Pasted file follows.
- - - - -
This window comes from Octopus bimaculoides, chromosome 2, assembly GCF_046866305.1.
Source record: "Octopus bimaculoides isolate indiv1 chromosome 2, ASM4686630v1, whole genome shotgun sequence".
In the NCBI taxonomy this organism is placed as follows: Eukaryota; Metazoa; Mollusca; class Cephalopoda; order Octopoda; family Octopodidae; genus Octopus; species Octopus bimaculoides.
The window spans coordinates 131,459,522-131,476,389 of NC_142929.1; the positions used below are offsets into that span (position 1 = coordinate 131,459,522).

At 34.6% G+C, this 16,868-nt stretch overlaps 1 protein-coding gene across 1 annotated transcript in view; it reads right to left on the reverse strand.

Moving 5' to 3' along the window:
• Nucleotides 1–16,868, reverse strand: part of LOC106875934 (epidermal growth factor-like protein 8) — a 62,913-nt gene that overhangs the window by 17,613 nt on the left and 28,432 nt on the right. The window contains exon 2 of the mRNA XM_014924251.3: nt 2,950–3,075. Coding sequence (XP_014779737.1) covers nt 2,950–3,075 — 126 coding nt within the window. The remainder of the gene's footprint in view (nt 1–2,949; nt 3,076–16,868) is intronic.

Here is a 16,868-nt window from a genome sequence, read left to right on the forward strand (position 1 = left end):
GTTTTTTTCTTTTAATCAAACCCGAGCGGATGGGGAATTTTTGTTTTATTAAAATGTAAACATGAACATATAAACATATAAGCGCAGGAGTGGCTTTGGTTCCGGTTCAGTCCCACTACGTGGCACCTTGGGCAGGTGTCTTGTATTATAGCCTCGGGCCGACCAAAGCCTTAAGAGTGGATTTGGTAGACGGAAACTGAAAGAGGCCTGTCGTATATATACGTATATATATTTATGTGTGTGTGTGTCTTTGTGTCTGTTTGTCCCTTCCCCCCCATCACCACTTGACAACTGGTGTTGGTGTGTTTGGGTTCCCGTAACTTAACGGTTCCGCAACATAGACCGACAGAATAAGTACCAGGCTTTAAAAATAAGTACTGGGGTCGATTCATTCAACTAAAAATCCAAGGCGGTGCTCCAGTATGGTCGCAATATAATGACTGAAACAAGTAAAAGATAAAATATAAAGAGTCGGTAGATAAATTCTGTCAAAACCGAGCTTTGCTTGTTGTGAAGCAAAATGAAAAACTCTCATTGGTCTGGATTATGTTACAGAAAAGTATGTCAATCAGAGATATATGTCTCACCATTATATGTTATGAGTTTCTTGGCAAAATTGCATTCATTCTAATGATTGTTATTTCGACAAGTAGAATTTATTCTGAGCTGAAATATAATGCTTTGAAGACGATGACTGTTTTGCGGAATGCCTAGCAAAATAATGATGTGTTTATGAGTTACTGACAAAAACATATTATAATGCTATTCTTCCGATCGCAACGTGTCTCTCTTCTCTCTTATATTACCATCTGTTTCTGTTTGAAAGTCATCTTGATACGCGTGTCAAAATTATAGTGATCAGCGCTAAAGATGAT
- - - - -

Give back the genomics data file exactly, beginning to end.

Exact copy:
This window comes from Octopus bimaculoides, chromosome 2, assembly GCF_046866305.1.
Source record: "Octopus bimaculoides isolate indiv1 chromosome 2, ASM4686630v1, whole genome shotgun sequence".
In the NCBI taxonomy this organism is placed as follows: Eukaryota; Metazoa; Mollusca; class Cephalopoda; order Octopoda; family Octopodidae; genus Octopus; species Octopus bimaculoides.
The window spans coordinates 131,459,522-131,476,389 of NC_142929.1; the positions used below are offsets into that span (position 1 = coordinate 131,459,522).

At 34.6% G+C, this 16,868-nt stretch overlaps 1 protein-coding gene across 1 annotated transcript in view; it reads right to left on the reverse strand.

Moving 5' to 3' along the window:
• Nucleotides 1–16,868, reverse strand: part of LOC106875934 (epidermal growth factor-like protein 8) — a 62,913-nt gene that overhangs the window by 17,613 nt on the left and 28,432 nt on the right. The window contains exon 2 of the mRNA XM_014924251.3: nt 2,950–3,075. Coding sequence (XP_014779737.1) covers nt 2,950–3,075 — 126 coding nt within the window. The remainder of the gene's footprint in view (nt 1–2,949; nt 3,076–16,868) is intronic.

Here is a 16,868-nt window from a genome sequence, read left to right on the forward strand (position 1 = left end):
GTTTTTTTCTTTTAATCAAACCCGAGCGGATGGGGAATTTTTGTTTTATTAAAATGTAAACATGAACATATAAACATATAAGCGCAGGAGTGGCTTTGGTTCCGGTTCAGTCCCACTACGTGGCACCTTGGGCAGGTGTCTTGTATTATAGCCTCGGGCCGACCAAAGCCTTAAGAGTGGATTTGGTAGACGGAAACTGAAAGAGGCCTGTCGTATATATACGTATATATATTTATGTGTGTGTGTGTCTTTGTGTCTGTTTGTCCCTTCCCCCCCATCACCACTTGACAACTGGTGTTGGTGTGTTTGGGTTCCCGTAACTTAACGGTTCCGCAACATAGACCGACAGAATAAGTACCAGGCTTTAAAAATAAGTACTGGGGTCGATTCATTCAACTAAAAATCCAAGGCGGTGCTCCAGTATGGTCGCAATATAATGACTGAAACAAGTAAAAGATAAAATATAAAGAGTCGGTAGATAAATTCTGTCAAAACCGAGCTTTGCTTGTTGTGAAGCAAAATGAAAAACTCTCATTGGTCTGGATTATGTTACAGAAAAGTATGTCAATCAGAGATATATGTCTCACCATTATATGTTATGAGTTTCTTGGCAAAATTGCATTCATTCTAATGATTGTTATTTCGACAAGTAGAATTTATTCTGAGCTGAAATATAATGCTTTGAAGACGATGACTGTTTTGCGGAATGCCTAGCAAAATAATGATGTGTTTATGAGTTACTGACAAAAACATATTATAATGCTATTCTTCCGATCGCAACGTGTCTCTCTTCTCTCTTATATTACCATCTGTTTCTGTTTGAAAGTCATCTTGATACGCGTGTCAAAATTATAGTGATCAGCGCTAAAGATGAT